Double and Multiple Stars

Moon, Methane and Messiers

Splendid night of observing and (hopefully) imaging last night.

Sam had his mate James round, and then Andy T came over to join us as well. Due to the long evening twilight and the terminator being in a prime position on the moon, we started there. Once they’d got the hang of it the 2 lads were thoroughly enjoying scanning up and down the terminator taking videos of moonscapes, which when I get some time will hopefully become some nice images.

The areas we looked at were the craters around the South Pole (Scott and Amundsen!) then worked our way down (the image appeared upside down in the mark/planetary camera) past Cuvier, Stofler, Albertegnius and Hipparchus toward the smoother area that’s more dominated by mare. The highlight for me was Albertegnius which was just in the perfect position to be in complete darkness, but with the sun illuminating just the summit of the central peak.

By this time Andy had set up his spectroscopy rig and took a reading from the moon- and matched in to an internet reading of the sun- explaining to the lads that this was because all the light coming from the moon was reflected from the sun, and how the technique enables us to derive what the elements are in the star.

We also did some visual exploration of the terminator- and no matter how amazing the views of the moon through the planetary camera, there is nothing for comes close to the stunning HD quality through the eyepiece. Even at 465x through the zoom the view was sharp and full of contrast; a really stunning view.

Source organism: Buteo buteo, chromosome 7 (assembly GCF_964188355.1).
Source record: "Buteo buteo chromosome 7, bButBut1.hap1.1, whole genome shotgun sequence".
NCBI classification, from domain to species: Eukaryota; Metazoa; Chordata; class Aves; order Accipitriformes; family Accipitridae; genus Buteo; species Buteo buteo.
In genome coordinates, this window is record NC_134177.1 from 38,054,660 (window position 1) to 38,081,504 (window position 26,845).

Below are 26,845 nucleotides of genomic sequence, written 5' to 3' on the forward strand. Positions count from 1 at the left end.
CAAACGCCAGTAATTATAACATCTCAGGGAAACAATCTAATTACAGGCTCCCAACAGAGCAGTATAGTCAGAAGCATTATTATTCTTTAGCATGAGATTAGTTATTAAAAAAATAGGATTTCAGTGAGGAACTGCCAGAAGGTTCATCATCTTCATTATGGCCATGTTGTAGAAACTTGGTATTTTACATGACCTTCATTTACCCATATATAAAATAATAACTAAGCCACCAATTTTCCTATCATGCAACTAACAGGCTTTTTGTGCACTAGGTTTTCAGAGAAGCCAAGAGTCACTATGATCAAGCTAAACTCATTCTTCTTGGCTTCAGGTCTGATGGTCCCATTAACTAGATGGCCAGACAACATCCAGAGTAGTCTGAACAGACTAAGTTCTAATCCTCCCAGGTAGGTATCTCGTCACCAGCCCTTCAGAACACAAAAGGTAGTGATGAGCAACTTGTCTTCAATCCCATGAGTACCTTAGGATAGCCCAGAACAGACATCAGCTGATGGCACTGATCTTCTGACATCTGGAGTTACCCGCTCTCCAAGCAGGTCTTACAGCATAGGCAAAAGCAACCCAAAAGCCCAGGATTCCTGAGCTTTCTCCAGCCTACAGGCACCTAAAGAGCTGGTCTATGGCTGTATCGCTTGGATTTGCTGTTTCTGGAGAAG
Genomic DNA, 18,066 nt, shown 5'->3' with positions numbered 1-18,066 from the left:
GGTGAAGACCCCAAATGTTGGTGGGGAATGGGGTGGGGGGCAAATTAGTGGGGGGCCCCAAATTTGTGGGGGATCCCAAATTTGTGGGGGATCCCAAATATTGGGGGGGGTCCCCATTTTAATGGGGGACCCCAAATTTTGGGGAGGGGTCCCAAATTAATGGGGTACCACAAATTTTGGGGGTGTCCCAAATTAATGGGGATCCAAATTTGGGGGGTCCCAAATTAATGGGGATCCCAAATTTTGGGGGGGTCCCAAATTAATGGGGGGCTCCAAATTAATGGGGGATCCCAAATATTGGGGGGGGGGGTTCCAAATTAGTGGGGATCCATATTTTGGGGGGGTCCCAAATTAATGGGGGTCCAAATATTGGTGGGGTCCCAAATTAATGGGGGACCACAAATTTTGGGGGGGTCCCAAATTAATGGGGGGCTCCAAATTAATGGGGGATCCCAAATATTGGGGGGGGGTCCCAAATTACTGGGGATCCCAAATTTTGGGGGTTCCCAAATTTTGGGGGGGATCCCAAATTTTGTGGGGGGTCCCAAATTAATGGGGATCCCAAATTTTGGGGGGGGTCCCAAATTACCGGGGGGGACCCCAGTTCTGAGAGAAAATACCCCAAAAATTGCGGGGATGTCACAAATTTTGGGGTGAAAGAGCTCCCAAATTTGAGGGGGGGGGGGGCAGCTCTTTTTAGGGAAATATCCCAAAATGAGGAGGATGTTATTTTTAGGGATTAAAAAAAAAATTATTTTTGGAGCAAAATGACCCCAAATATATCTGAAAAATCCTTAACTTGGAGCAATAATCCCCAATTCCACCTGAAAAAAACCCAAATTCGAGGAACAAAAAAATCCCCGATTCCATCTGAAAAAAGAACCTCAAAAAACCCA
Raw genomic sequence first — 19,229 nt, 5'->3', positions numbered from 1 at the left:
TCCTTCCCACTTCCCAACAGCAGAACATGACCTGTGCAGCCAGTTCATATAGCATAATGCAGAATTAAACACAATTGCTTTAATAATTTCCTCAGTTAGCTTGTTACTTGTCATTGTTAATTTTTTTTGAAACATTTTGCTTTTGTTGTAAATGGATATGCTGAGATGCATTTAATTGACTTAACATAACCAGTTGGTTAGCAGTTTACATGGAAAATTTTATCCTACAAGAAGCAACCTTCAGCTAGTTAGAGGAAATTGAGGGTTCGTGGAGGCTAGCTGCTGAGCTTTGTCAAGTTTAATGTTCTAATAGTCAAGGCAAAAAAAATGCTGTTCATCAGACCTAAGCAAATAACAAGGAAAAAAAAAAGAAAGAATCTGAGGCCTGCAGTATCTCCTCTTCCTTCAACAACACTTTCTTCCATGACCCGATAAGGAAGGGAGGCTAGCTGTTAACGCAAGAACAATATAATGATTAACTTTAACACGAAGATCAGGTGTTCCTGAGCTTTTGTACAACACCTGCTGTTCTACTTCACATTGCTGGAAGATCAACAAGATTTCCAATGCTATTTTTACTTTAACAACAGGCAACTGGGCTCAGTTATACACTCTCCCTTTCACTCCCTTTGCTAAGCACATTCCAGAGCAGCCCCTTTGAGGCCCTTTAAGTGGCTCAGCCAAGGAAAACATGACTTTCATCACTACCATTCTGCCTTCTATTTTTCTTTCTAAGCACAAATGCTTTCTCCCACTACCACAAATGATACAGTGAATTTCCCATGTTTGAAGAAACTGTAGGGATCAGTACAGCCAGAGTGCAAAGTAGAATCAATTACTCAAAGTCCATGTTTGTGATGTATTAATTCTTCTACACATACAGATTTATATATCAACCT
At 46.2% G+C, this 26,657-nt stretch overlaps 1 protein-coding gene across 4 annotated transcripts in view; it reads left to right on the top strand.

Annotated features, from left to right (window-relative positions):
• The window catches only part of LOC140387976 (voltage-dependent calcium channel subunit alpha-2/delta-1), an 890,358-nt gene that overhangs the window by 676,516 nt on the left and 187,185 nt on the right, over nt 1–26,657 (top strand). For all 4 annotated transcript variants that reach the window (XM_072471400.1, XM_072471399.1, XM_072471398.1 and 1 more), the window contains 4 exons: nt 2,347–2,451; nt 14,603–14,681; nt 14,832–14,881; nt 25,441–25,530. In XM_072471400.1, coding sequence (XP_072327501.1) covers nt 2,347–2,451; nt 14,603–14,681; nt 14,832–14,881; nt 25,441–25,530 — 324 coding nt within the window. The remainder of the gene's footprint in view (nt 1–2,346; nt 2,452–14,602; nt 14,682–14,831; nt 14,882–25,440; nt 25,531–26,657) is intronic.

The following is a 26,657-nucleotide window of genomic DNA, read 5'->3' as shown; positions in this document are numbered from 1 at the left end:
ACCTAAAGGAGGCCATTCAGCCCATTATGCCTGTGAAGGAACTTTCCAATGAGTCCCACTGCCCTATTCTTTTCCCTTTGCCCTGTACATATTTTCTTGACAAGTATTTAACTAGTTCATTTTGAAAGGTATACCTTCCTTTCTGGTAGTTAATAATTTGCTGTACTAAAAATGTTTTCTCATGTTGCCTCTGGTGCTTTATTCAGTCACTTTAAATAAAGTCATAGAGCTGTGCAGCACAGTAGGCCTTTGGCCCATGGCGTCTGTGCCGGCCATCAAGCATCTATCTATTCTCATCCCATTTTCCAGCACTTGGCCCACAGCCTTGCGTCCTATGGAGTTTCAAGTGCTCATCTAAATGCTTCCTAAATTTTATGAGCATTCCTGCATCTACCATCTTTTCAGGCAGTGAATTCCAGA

It was, by this time, bed o’clock for the boys, but Andy and I carried on. First step was swapping the mak for the 130pd-s and setting some imaging runs going on globular clusters with the planetary camera as I felt that the glare from the moon made any other targets a bit unrealistic. I’ll post these when I get the chance to do some processing!

For the same reasons I decided to go for similar targets visually whilst Andy did his spectroscopy and we shared the results with each other. First up, though, was the double-double- it didn’t split as easily as normal which suggested the seeing wasn’t great (I already knew my scope was both cooled and collimated). Nonetheless I pressed onto some globs:

– M13 Obvs! Always a lovely sight. Whilst there Andy moved the scope onto NGC 6207- a new one on me, and just next to M13. It was a struggle to see and needed averted vision to spot, but at Mag 11 the skies cannot have been too bad to pick this up.
– M92 It’s a bit smaller, but somehow feels more compact and symmetrical than its big brother.
– M3 Again- like M92, more compact and symmetrical. It was nice going through these one after the other- on their own globs are all similar, but when looking at them one after the other you really start to see the differences.
– As we were in the neighbourhood popped over to see the Whale galaxy- several club members have been imaging this lately so it was good to have a proper look. With proximity to the moon it was quite an effort to find this and I had it in the eyepiece for quite a while before I was sure I had it. By relaxing and just looking around the target it became obvious how huge it was- nearly filling the ep at 210x. I couldn’t make out the distinctive shape, however, and neither could we spot NGC4656
– Next stop as M5, which was visibly smaller, but with a dense bright core and was pleasingly circular.